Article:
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Biol Reprod. 2000 Dec;63(6):1817-24.

Immunoglobulin-secreting cells of maternal origin can be detected in B cell-deficient mice.

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Department of Animal Development and Genetics, Uppsala University, SE-75236 Uppsala, Sweden.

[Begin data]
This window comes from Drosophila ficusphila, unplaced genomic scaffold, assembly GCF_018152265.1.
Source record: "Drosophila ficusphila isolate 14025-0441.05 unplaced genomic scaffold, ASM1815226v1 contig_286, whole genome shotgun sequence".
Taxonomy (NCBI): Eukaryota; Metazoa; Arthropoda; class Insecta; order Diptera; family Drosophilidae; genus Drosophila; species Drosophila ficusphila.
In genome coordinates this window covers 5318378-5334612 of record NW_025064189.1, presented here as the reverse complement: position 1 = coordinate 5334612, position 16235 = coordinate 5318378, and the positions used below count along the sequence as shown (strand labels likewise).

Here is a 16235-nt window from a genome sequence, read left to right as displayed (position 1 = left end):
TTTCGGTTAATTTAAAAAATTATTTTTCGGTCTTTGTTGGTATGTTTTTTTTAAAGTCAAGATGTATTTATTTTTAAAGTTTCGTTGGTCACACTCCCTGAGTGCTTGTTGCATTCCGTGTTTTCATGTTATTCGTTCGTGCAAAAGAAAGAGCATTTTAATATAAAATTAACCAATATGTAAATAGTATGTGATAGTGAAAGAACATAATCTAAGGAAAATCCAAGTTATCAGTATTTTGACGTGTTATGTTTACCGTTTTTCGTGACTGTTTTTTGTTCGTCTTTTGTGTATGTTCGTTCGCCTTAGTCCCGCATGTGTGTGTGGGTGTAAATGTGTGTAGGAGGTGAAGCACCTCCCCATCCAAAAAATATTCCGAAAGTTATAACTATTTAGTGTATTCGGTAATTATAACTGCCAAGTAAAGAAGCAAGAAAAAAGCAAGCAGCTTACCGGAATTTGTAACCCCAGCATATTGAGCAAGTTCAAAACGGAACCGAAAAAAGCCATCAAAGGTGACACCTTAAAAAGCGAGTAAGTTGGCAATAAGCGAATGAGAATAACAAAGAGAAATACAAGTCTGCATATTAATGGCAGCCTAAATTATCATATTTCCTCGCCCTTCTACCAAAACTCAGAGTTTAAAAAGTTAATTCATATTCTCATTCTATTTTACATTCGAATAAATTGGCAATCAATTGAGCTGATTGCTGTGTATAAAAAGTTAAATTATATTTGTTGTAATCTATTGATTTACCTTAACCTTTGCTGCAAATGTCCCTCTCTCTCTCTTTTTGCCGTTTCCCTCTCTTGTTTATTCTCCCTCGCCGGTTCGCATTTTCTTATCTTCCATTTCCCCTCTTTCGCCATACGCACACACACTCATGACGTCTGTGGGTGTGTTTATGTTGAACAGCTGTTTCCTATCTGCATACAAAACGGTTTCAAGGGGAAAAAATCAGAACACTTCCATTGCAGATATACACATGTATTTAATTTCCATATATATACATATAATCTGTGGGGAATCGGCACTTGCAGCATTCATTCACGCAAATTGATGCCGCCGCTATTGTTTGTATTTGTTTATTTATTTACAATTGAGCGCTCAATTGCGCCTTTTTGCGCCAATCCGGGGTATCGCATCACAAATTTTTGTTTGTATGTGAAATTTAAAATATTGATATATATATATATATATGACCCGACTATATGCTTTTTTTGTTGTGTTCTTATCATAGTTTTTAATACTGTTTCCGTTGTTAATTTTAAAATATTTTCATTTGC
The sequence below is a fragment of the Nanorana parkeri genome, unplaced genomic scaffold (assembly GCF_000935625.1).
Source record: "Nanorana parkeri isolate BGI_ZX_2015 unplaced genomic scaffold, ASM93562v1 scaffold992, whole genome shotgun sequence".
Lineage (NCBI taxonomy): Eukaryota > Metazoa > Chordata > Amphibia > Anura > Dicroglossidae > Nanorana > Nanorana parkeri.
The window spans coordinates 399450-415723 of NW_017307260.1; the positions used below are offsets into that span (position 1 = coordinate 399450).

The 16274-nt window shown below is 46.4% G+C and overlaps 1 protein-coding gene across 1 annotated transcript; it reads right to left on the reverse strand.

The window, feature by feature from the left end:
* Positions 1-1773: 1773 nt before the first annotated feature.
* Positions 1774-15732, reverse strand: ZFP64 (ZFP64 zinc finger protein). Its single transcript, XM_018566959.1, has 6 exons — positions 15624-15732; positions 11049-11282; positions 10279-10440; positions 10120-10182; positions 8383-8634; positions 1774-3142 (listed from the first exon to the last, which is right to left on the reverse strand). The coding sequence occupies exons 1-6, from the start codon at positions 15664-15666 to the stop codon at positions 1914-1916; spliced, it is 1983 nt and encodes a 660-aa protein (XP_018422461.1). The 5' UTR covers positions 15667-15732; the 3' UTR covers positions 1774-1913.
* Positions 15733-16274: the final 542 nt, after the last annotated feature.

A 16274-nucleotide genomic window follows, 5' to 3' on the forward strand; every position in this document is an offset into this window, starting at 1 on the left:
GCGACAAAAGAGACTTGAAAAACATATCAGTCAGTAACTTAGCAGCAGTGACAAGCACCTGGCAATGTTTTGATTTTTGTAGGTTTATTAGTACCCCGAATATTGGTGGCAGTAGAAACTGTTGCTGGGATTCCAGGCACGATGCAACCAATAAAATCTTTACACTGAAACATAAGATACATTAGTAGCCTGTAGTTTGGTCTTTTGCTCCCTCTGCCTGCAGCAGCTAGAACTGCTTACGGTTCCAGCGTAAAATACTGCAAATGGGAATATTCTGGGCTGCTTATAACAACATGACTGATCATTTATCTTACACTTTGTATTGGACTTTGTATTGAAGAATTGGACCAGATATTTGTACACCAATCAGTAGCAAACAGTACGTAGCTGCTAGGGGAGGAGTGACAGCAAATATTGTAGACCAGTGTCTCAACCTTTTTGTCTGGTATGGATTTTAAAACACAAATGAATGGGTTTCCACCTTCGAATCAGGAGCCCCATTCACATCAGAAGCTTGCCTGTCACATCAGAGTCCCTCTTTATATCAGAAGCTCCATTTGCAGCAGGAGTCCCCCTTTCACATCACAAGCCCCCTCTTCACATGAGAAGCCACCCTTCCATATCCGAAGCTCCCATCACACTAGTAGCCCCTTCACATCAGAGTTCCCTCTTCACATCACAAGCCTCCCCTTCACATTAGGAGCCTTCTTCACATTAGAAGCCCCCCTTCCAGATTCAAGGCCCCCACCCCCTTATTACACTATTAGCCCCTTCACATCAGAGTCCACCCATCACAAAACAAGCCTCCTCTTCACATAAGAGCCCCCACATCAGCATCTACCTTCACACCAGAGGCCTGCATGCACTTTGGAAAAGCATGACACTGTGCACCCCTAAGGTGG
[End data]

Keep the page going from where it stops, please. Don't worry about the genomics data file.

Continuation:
It is well known that the transfer of immunoglobulins (Igs) from mother to young via milk contributes to the offspring's immune defense. The present study suggests that not only is IgG transmitted to progeny, but that functional maternal Ig-secreting cells (or B cells) can also be transferred to the neonate. We have used B cell-deficient (micro(-/-)) mice and found that a high proportion of them obtain long-lasting, partial reconstitution of their serum Ig levels if born to micro(+/-) mothers. In some of these serum IgG-positive micro(-/-) mice, Ig-secreting cells were detected in spleen and bone marrow. To ensure that cells of maternal origin were present in the progeny, micro(-/-) offspring born to micro(+/-) dams transgenic for green fluorescent protein (GFP) were used. In spleens and bone marrow from some of these micro(-/-)GFP(-/-) offspring, GFP-positive cells were detected, which demonstrated that cells of maternal origin could infiltrate the progeny. In addition, splenic Ig-secreting cells were detected in micro(-/-) mice that were born to micro(-/-) dams and transferred to a lactating micro(+/+) foster dam at birth. This indicates that maternal Ig-secreting cells can be transferred postnatally via milk.

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